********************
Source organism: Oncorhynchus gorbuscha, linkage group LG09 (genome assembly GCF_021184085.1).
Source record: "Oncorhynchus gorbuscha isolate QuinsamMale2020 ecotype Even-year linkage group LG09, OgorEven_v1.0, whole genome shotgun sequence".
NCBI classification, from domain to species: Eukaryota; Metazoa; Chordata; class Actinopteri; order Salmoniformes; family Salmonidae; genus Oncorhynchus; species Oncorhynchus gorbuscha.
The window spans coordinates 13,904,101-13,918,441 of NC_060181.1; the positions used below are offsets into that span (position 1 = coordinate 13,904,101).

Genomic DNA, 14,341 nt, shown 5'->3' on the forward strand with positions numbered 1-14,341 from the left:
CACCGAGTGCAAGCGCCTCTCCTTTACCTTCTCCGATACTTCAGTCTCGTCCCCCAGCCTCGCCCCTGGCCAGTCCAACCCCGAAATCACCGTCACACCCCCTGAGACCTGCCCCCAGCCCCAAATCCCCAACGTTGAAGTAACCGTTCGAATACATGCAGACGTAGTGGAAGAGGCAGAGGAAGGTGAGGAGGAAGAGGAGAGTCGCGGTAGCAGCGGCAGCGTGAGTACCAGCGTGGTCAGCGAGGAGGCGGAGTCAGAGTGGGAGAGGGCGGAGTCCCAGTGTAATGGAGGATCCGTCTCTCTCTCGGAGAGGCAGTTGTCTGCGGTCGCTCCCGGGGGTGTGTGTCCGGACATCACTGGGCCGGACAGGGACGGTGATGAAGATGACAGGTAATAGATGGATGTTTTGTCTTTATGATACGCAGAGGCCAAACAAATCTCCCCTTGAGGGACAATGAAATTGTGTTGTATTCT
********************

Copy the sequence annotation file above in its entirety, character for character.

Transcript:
Source organism: Oncorhynchus gorbuscha, linkage group LG09 (genome assembly GCF_021184085.1).
Source record: "Oncorhynchus gorbuscha isolate QuinsamMale2020 ecotype Even-year linkage group LG09, OgorEven_v1.0, whole genome shotgun sequence".
NCBI classification, from domain to species: Eukaryota; Metazoa; Chordata; class Actinopteri; order Salmoniformes; family Salmonidae; genus Oncorhynchus; species Oncorhynchus gorbuscha.
The window spans coordinates 13,904,101-13,918,441 of NC_060181.1; the positions used below are offsets into that span (position 1 = coordinate 13,904,101).

Genomic DNA, 14,341 nt, shown 5'->3' on the forward strand with positions numbered 1-14,341 from the left:
CACCGAGTGCAAGCGCCTCTCCTTTACCTTCTCCGATACTTCAGTCTCGTCCCCCAGCCTCGCCCCTGGCCAGTCCAACCCCGAAATCACCGTCACACCCCCTGAGACCTGCCCCCAGCCCCAAATCCCCAACGTTGAAGTAACCGTTCGAATACATGCAGACGTAGTGGAAGAGGCAGAGGAAGGTGAGGAGGAAGAGGAGAGTCGCGGTAGCAGCGGCAGCGTGAGTACCAGCGTGGTCAGCGAGGAGGCGGAGTCAGAGTGGGAGAGGGCGGAGTCCCAGTGTAATGGAGGATCCGTCTCTCTCTCGGAGAGGCAGTTGTCTGCGGTCGCTCCCGGGGGTGTGTGTCCGGACATCACTGGGCCGGACAGGGACGGTGATGAAGATGACAGGTAATAGATGGATGTTTTGTCTTTATGATACGCAGAGGCCAAACAAATCTCCCCTTGAGGGACAATGAAATTGTGTTGTATTCT